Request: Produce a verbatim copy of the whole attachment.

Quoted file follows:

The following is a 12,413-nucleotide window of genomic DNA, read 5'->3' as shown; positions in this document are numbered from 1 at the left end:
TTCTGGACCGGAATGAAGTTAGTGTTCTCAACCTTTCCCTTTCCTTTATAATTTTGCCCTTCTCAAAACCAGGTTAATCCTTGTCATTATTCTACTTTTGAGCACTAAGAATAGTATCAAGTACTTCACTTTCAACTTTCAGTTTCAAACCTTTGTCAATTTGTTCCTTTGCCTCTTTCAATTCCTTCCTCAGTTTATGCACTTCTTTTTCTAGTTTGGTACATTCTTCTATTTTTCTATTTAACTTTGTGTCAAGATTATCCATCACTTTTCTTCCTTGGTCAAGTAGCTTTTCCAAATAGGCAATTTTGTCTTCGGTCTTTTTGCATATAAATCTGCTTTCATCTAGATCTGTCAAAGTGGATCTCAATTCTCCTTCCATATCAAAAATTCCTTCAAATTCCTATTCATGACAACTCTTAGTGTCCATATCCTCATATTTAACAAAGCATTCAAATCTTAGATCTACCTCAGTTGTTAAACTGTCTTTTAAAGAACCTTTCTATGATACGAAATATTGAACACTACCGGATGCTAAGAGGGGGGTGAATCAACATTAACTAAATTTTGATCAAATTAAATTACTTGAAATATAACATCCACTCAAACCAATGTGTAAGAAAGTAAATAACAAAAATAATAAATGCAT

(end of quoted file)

The following is a 12,413-nucleotide window of genomic DNA, read 5'->3' as shown; positions in this document are numbered from 1 at the left end:
TTCTGGACCGGAATGAAGTTAGTGTTCTCAACCTTTCCCTTTCCTTTATAATTTTGCCCTTCTCAAAACCAGGTTAATCCTTGTCATTATTCTACTTTTGAGCACTAAGAATAGTATCAAGTACTTCACTTTCAACTTTCAGTTTCAAACCTTTGTCAATTTGTTCCTTTGCCTCTTTCAATTCCTTCCTCAGTTTATGCACTTCTTTTTCTAGTTTGGTACATTCTTCTATTTTTCTATTTAACTTTGTGTCAAGATTATCCATCACTTTTCTTCCTTGGTCAAGTAGCTTTTCCAAATAGGCAATTTTGTCTTCGGTCTTTTTGCATATAAATCTGCTTTCATCTAGATCTGTCAAAGTGGATCTCAATTCTCCTTCCATATCAAAAATTCCTTCAAATTCCTATTCATGACAACTCTTAGTGTCCATATCCTCATATTTAACAAAGCATTCAAATCTTAGATCTACCTCAGTTGTTAAACTGTCTTTTAAAGAACCTTTCTATGATACGAAATATTGAACACTACCGGATGCTAAGAGGGGGGTGAATCAACATTAACTAAATTTTGATCAAATTAAATTACTTGAAATATAACATCCACTCAAACCAATGTGTAAGAAAGTAAATAACAAAAATAATAAATGCAT